This blog post comes to you from a telecoms conference in Berlin. I won’t bore you with the conference proceedings – partly because this is a blog about writing, not transport networks for mobile operators, and partly because I’m not paying much attention myself – but I do want to share something that happened yesterday.
We had a little field trip after the morning speeches to a research lab where they’re playing with remote activation. They demo’d a couple of projects which were pretty cool. For example, the subject with a smartphone that had the test app installed left the ‘office’ (designated by an RFID tag) and the heater at their ‘home’ (other side of the lab, also designated by an RFID tag) turned on to make sure the house was the optimal temperature when they arrived. When they left ‘home’ to go back to the ‘office’, having left a light on, a text was sent to their phone asking if they wanted to turn the light off remotely.
It prompted a debate which I’ve heard before and find very interesting. Phones can be super-personalised to an owner’s lifestyle and interests. You can receive texts on the sports you like, or the TV programme you follow. Soon your phone will be able to control bits of your house remotely, according to your geographical position based on the GPS in your phone. But how much personalisation is too much? At what point does it become creepy? At what point does your phone know more about you than you do? Losing your phone at the moment is a serious inconvenience. If it controls bits of your house or car, the problem is magnified. And the question is getting less and less theoretical – there are places in the world where all new cars or buildings need to have certain next-gen tech built in as standard. Places in the UAE are already rolling out ‘smart cities’ – automated utility readings, smart healthcare, smart transport control systems, etc etc.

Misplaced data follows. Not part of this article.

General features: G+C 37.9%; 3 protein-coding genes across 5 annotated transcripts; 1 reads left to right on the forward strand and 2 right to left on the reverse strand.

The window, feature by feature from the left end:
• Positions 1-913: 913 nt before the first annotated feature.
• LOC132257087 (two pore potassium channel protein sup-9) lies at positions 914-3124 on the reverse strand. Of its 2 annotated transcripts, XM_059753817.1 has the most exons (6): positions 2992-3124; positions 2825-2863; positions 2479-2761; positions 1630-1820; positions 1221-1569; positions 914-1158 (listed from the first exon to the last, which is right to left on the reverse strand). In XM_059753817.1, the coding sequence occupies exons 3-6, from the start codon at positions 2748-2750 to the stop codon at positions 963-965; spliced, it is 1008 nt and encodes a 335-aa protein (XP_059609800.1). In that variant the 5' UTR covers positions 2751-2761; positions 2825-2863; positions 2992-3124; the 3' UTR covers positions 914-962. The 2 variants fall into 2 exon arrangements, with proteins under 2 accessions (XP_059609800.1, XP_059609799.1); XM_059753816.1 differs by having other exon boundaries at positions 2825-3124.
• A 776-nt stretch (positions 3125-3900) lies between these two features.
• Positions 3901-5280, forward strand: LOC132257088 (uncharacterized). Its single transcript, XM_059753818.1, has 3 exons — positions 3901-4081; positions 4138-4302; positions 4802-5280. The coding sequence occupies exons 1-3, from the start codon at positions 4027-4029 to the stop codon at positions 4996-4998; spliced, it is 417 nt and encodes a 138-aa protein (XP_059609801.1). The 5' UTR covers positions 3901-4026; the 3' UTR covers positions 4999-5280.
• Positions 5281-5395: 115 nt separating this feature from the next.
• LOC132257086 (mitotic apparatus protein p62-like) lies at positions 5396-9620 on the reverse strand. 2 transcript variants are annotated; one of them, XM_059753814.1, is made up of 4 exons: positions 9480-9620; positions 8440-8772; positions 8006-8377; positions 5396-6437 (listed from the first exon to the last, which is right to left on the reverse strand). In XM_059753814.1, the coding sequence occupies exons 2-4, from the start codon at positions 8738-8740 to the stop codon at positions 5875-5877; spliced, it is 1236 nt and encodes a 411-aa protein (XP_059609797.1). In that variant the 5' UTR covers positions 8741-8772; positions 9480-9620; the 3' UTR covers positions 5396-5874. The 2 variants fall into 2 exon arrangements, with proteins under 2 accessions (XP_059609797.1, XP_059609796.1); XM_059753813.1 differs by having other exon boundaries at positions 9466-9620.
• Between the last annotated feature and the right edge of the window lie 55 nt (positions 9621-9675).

I’m pretty sure there are one or two people reading this who will disagree with me, and say the advances make things more convenient, or safer, or more economical, and I’m sure they are right. I’m not intrinsically against technological development – if I were I’d be in the wrong market – but to quote Jeff Goldblum in Jurassic Park:
Your scientists were so preoccupied with whether they could that they didn’t stop to think if they should.
Luckily, if some of my delegates are anything to go by, this question of ‘how far is too far?’ does occasionally get asked. Besides, in a free market, theoretically something that is too invasive for people’s tastes won’t sell. And for some of the stuff, especially the advances in smart healthcare, it’s all good. But it’s a balancing act that needs to be kept in mind.